Frequently Asked Questions
Forestry Assistant Director of Undergraduate Studies Justin Kunkle, Ph.D. and CANR Assistant Director for Undergraduate Programs Stratton Lee answer commonly asked questions from students about the B.S. Forestry major and degree program.
Q: How do you describe forestry to students? Share why students generally pick forestry over some other similar areas of study.
A: Students in our program investigate some of the world's most pressing issues: climate change, exotic invasive species, and sustainable management through field studies, independent research, and study abroad. Our students benefit from a department with a low student-faculty ratio while utilizing the advantages of a large research university; explore green urban environments through our Urban and Community Forestry minor; and develop skill sets for careers in renewable wood-based products through our new Sustainable Bioproducts Science and Technology minor. In sum, our students are passionate about sustainability issues and making a difference in the environment. In addition, we have increasing numbers of students who are double majoring in Fisheries and Wildlife and Forestry. Who will sustain forests for the future? SPARTANS WILL!
Q: What about job opportunities? What do students of forestry pursue? What are the placement rates for graduation?
A: We emphasize career building right from the beginning of the program. Students connect with our professional internship network, access forestry leaders, and graduate with a degree that has an extraordinary job placement rate. Since 2008, more than 95 percent of our graduates have found forestry-related positions. According to the U.S. Bureau of Labor Statistics, foresters and conservation scientists make on average $60,000 a year, and the industry is expecting to grow by seven percent.
Q: Are there any internship requirements?
A: The forestry program has an experiential learning requirement, which emphasizes professionalism outside of the classroom. Participating in real professional experiences makes students accountable for their words and actions outside of classroom settings and better prepares them for entry into the workplace. A key course in professional development is the course FOR 493 (Professional Internship in Forestry). The course is a partnership between (1) the student, (2) a cooperating employer, and (3) the internship coordinator (academic advisor). FOR 493 provides an off-campus learning experience in forestry that's relevant to their academic program; Preparation for employment through professional experience; Linkage of classroom theory to practical applications in forestry. Students may also fulfill their experiential learning requirement in the form of FOR 490 (Independent Study in Forestry), where they identify a specific problem in forestry to study, working one-on-one with a faculty member to address it. Students may also opt for a study abroad experience. The latter emphasizes the global context for forestry problems and solutions, including when considering forestry as practiced in the USA. We have exchange programs with academic institutions in Australia, Costa Rica, Ireland, the Netherlands, and even the Philippines.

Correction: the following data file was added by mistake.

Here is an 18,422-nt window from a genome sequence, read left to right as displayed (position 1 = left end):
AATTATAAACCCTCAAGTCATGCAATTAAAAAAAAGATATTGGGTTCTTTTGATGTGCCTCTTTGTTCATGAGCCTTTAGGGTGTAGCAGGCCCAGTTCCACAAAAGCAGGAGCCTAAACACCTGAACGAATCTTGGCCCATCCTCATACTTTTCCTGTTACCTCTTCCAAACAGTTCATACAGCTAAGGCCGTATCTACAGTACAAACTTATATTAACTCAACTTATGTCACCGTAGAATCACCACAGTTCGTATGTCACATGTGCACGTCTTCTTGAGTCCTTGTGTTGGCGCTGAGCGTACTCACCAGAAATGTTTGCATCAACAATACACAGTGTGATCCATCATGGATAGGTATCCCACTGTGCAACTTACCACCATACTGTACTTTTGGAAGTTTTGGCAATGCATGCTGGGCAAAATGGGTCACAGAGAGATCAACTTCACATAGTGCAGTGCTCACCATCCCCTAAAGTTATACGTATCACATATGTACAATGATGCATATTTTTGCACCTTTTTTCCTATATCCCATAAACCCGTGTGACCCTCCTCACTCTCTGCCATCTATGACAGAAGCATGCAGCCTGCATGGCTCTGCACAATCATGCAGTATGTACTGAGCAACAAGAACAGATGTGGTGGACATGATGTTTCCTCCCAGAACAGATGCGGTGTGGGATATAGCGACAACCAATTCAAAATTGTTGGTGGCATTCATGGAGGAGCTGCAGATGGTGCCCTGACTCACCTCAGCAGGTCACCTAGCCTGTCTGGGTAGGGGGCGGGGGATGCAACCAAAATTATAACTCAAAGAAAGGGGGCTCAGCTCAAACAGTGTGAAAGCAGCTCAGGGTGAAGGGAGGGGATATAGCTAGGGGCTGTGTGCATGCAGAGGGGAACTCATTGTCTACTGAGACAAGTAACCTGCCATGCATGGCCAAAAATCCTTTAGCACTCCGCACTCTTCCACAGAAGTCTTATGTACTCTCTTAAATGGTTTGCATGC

Q: Are there any scholarships available for incoming students? What about scholarships during or after their first year, for returning students?
A: Yes! MSU Forestry has the capacity to award more than $330,000 each year. Scholarships range from $2,000 per year to full tuition. For students participating in the Forests Forever Scholars Program, scholarship support is renewable for up to four years. The Forests Forever Scholars, FFS, Program provides opportunities for leadership development and further learning outside the classroom. All FFS students develop a Leadership Through Service Project each semester. This gives students the opportunity to apply their forestry education in a broader context. FFS are leaders in the intellectual and social community of MSU Forestry. All of our scholarships are awarded on a rolling basis to both new and returning.